Mr. Christie says South Africa's old nuclear equipment was destroyed or locked up, and would be out of date today anyway. The question is what he calls the "flesh and blood" factor, meaning the scientists and engineers who worked on the weapons program.

"The machinery was dealt with appropriately," Mr. Christie said. "And I was led to believe at the time that the humans involved, the flesh and blood and the brains, had been given adequate pensions so they didn't have to sell their souls and were being suitably looked after so they didn't carry on proliferating nuclear weapons."

Analysts, including Mr. Christie, have pointed out that South Africa is a large, industrialized economy with a robust engineering sector and a lot of cross-border trade in complicated industrial equipment. The uranium-enrichment centrifuge seized by the police is what is known as dual-use equipment, meaning it can be used for innocent purposes. But importing and exporting it requires a permit, and the men in custody are accused of failing to obtain those permits.

The nuclear-smuggling cases have caused some South African newspapers and a few analysts to quetsion whether the country has adequate controls over its shipping industry. Mr. Minty insists that the problem is not any worse here than it is anywhere else.

"Millions of containers go across borders every day," Mr. Minty said. "It's physically impossible for any state, no matter how good its control system is, to be able to look into that for dual purpose or other items. So South Africa shares the international community's concern over the illicit transfer of nuclear and nuclear-related dual-use technology and materials that could be used in weapons of mass destruction. And we therefore encourage the sharing of information that would identify individuals and entities involved in such illicit activities."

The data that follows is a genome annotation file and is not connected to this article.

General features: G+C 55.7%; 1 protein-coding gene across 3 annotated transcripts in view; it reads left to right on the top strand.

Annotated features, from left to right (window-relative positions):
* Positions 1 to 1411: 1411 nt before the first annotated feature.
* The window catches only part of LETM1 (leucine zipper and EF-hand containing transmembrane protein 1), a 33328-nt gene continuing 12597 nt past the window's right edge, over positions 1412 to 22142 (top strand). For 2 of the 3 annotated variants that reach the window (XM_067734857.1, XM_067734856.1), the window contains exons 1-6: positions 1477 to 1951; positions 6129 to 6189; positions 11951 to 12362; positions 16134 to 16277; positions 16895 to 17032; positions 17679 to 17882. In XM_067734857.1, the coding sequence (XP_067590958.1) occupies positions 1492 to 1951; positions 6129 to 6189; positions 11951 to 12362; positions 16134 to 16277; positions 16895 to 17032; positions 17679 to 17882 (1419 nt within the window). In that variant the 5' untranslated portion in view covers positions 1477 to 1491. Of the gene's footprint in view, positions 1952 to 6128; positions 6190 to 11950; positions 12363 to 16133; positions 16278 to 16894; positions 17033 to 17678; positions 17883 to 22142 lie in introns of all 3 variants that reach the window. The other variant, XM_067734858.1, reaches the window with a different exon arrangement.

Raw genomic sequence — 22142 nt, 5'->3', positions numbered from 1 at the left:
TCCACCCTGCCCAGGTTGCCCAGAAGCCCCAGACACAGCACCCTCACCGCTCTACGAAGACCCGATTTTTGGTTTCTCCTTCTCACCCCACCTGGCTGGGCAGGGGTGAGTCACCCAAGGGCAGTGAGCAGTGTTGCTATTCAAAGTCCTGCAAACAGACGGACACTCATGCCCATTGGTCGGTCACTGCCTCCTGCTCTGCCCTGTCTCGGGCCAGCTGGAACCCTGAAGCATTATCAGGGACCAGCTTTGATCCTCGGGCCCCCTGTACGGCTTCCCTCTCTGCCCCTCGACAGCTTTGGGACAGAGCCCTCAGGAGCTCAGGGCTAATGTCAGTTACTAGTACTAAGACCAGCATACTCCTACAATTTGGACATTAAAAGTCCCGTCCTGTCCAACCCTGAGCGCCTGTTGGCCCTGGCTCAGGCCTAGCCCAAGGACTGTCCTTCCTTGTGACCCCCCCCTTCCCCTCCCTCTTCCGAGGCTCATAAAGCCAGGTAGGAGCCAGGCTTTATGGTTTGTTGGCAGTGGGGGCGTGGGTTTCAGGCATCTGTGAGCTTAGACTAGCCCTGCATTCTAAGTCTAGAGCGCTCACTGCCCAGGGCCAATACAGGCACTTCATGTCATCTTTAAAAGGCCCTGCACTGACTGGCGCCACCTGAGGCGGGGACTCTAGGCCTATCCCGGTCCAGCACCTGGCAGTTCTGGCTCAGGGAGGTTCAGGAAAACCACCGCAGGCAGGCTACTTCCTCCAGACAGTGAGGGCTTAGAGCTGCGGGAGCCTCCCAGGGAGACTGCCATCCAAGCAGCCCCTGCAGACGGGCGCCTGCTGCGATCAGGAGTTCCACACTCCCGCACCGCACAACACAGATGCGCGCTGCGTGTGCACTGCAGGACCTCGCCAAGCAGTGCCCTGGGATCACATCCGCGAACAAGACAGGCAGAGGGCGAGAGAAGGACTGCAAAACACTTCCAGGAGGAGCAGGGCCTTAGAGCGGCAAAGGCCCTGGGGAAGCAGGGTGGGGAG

In this case, the clues came after Libya's abandonment of its nuclear program in December. The International Atomic Energy Agency has been following up on Libya's nuclear declarations, and that information is believed to have led authorities to the South African connections.

South African officials say the investigation is being conducted "in the context of the A.Q. Khan network," referring once again to the father of Pakistan's nuclear bomb.

Earlier this year, Mr. Khan publicly confessed to selling nuclear technology to Libya, Iran and North Korea. He was quickly pardoned by Pakistani President Pervez Musharraf.

Mr. Christie says it is possible that the same people dealing with Libya might have been dealing with other countries linked to the Khan network because their main concern is making a profit, and a very large one at that.

One has to understand that these are people motivated by money," Mr. Christie said. "But being motivated by money may mean that you only have one customer and not three, because customers get suspicious of each another.

The head of South Africa's non-proliferation council, Mr. Minty, says so far, all of the information and evidence the South African authorities are dealing with relates to the Libyan program, and not to any other countries. But he has not ruled out the idea that investigators could uncover links to other nations.